Simone Biles knows pressure.
The multi-medal-winning 24-year-old gymnast from the United States stepped into the 2020 Tokyo Olympics expecting to dominate. The outside world expected it of her, as well. She was favored to win five gold medals in gymnastics and has become arguably the face of the Games for the U.S. She’s widely considered the best gymnast of all time.
Which is why it came as a shock when Biles withdrew from the gymnastics team final due to what she said were mental health reasons. It turned out that all that limelight was starting give her burnout.
“I have to put my pride aside,” Biles told reporters, per USA Today. “I have to do what’s right for me and focus on my mental health and not jeopardize my health and well-being. That’s why I decided to take a step back.”
Athletes at every level — from preps to Olympic — live in a constant state of having to answer the question “What have you done for me lately?” There’s always an improvement to make, a mistake to correct, a higher apex to reach. In response, elite athletes have to earn honorary doctorates in compartmentalization.
But it’s not the healthiest of mentalities, said Dr. Tony Kemmochi, a sport psychologist for Intermountain Healthcare.
“It’s really hard for athletes to ever feel like they’re good enough,” Kemmochi said Tuesday. “So it just turns into this never-ending cycle of insecurity compared with pressure to bring certain outcomes. And if you endure that for years and years, you can imagine that sometimes the mind just breaks down and can’t take it anymore.”
Biles couldn’t take any more and decided that her mental state was hurting her team. The three remaining gymnasts teamed with fill-in Jordan Chiles and went on to win a silver medal after Biles’ departure.
“I’ll usually persevere and push through things, but not to cost the team a medal,” Biles said.
For spectators that saw Biles struggle, the default conclusion is she was performing hurt. But Biles confirmed that there was nothing physically wrong with her. She was just very stressed and finding it difficult to feel the same amount of joy she usually feels when competing.
“It’s been really stressful this Olympic games; I think just as a whole, not having an audience, there are a lot of different variables going into it,” Biles said. “It’s been a long week. It’s been a long Olympic process. It’s been a long year.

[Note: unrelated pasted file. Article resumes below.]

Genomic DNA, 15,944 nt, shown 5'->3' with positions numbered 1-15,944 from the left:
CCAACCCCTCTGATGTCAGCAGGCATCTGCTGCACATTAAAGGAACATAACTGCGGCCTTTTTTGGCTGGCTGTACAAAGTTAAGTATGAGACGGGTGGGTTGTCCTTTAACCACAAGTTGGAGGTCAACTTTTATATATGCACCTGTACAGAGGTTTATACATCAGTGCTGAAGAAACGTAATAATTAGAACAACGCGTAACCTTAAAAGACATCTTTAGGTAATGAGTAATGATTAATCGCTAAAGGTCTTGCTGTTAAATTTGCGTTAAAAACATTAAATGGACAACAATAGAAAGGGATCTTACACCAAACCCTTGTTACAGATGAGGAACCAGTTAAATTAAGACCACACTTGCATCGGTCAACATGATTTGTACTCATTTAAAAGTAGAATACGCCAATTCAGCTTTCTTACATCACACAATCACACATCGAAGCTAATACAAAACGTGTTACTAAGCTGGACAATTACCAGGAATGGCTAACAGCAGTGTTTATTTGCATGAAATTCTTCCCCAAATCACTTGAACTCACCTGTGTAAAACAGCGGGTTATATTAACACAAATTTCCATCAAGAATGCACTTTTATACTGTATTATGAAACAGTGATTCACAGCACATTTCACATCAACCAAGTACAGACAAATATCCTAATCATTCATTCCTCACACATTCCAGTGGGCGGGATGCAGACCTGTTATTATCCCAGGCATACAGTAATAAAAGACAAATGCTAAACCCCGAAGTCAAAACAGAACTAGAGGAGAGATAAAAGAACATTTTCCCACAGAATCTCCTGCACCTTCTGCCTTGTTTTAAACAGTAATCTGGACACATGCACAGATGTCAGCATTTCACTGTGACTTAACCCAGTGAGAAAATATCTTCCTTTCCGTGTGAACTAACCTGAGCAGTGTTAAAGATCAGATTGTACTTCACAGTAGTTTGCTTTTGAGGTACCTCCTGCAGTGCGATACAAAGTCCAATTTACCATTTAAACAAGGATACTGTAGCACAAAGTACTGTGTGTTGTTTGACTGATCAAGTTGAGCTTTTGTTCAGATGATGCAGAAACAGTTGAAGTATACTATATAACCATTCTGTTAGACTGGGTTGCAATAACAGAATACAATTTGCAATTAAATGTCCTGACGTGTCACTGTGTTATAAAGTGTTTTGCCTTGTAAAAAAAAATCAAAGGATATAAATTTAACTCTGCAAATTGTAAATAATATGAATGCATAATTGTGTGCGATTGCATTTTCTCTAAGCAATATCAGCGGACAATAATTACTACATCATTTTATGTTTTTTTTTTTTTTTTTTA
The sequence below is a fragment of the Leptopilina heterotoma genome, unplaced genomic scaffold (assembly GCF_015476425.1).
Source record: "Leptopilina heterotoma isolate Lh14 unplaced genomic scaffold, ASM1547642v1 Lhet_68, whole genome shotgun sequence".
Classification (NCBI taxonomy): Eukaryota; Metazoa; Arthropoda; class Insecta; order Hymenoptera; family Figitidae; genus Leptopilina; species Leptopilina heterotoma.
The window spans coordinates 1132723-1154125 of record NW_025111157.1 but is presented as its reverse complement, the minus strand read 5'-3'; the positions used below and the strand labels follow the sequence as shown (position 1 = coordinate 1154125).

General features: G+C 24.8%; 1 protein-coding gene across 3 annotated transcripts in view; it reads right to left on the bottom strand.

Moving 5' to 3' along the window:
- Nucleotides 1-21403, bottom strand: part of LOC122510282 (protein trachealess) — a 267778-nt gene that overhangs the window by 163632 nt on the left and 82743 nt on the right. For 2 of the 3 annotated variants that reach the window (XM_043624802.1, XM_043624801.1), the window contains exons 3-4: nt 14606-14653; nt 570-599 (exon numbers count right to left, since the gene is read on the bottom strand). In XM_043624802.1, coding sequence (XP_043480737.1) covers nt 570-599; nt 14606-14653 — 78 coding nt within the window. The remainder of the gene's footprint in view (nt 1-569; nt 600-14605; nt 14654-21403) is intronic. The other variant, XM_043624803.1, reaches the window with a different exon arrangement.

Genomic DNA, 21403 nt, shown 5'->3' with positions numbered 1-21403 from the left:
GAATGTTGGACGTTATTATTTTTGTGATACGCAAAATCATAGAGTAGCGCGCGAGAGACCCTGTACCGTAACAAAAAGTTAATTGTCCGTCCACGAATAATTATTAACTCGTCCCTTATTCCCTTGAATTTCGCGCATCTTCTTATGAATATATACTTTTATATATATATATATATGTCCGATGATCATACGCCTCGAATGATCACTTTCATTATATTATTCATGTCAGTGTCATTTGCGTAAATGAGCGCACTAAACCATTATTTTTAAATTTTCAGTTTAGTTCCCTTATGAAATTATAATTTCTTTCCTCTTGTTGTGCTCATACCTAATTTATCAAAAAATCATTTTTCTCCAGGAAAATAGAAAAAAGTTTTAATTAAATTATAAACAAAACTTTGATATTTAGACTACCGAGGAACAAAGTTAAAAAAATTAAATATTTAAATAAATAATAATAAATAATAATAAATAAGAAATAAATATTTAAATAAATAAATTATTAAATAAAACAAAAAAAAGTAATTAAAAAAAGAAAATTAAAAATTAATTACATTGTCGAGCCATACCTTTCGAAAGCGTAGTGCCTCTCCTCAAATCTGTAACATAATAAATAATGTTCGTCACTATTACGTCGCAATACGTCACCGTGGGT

“We’re just a little bit too stressed out. We should be out here having fun and sometimes that’s not the case.”
Kemmochi said athletes are conditioned to “seek and need control.” And when they’re in an environment that doesn’t allow for that, their mind can essentially shut down. He hopes people can start looking at mental health issues as another form of injury, and apply to it the same understanding and empathy.
“When it comes to physical health, we have this understanding that, ‘Oh, you have an injury, [or] you have an illness, it’s OK to take care of yourself,’” Kemmochi said. “When it comes to mental health, all of a sudden we feel like, ‘Well, there needs to be more reasons than that.’ But in reality, as our body can get injured, so can our mind.”
Biles is not the only top athlete to cite mental health as a reason for underperforming or withdrawing from competition. Japanese tennis player Naomi Osaka withdrew from the French Open and wrote an essay for Time Magazine explaining why. U.S. skateboarder Nyjah Huston said on his Instagram page that he has struggled to deal with “all the pressure and expectations.”
Athletes at the highest levels are often treated as commodities and mere sources of entertainment. Kemmochi said he’s worked with athletes who have quit their sport before they reach their highest potential due to these pressures.
“I really hope that one day we can find a way to reduce these expectations and financial pressure so that athletes can continue to embrace their love for their sports,” Kemmochi said.
But Kemmochi sees a lot of good in what Biles and others have done by choosing to be vulnerable and speak out about mental health in athletics. And he hopes it continues.
“Now that athletes are doing that, I hope that we as a society can recognize the value of how important vulnerability is and that is still a great way to be a role model to our younger generations, that sharing expressing our struggles doesn’t make us weak,” Kemmochi said. “In fact, it’s a brave thing to do.”